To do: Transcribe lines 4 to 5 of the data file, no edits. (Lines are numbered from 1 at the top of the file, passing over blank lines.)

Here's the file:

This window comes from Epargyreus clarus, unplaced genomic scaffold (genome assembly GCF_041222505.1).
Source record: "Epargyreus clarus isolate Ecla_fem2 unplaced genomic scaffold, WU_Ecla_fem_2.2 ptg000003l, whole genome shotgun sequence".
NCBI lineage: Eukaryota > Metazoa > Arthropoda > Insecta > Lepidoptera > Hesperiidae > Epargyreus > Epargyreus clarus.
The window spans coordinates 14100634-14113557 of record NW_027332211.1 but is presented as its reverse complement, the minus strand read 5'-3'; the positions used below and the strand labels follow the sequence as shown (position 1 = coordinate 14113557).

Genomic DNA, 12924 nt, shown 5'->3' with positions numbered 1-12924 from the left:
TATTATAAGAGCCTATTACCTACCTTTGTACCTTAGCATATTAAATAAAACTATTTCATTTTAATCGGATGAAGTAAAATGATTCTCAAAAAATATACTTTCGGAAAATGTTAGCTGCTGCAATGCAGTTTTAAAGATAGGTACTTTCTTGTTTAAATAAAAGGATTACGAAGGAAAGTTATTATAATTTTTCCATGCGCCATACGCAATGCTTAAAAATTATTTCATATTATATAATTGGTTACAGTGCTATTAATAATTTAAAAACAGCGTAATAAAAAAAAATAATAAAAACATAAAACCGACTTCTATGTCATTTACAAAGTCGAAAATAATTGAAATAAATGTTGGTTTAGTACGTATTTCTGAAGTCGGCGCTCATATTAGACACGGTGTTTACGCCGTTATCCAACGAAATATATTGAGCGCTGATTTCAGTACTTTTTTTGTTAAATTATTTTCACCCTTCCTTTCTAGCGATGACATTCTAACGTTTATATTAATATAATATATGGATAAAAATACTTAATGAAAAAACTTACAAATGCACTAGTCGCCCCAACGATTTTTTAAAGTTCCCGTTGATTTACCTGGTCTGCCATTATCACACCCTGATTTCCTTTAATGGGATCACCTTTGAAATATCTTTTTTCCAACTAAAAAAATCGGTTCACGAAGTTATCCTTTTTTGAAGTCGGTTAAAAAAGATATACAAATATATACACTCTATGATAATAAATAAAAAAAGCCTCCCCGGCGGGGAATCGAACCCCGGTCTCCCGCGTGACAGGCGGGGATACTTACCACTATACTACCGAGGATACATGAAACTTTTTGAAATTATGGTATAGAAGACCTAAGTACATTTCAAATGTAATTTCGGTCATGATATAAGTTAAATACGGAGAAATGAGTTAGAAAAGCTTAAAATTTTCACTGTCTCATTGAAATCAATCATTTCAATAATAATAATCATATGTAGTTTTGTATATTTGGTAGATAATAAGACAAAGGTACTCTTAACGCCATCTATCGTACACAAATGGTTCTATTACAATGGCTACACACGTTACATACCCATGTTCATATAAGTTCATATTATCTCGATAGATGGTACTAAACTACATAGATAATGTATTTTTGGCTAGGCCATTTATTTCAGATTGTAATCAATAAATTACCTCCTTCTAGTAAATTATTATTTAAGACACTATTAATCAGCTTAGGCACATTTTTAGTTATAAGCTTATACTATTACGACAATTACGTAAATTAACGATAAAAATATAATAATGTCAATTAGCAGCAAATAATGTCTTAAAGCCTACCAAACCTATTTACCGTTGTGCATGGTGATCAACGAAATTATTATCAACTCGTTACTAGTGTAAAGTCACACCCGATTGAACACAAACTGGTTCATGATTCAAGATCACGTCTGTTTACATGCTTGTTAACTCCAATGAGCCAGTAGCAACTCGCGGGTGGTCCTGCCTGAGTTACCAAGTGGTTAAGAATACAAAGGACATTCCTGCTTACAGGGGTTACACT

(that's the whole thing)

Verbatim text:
The window spans coordinates 14100634-14113557 of record NW_027332211.1 but is presented as its reverse complement, the minus strand read 5'-3'; the positions used below and the strand labels follow the sequence as shown (position 1 = coordinate 14113557).

Genomic DNA, 12924 nt, shown 5'->3' with positions numbered 1-12924 from the left: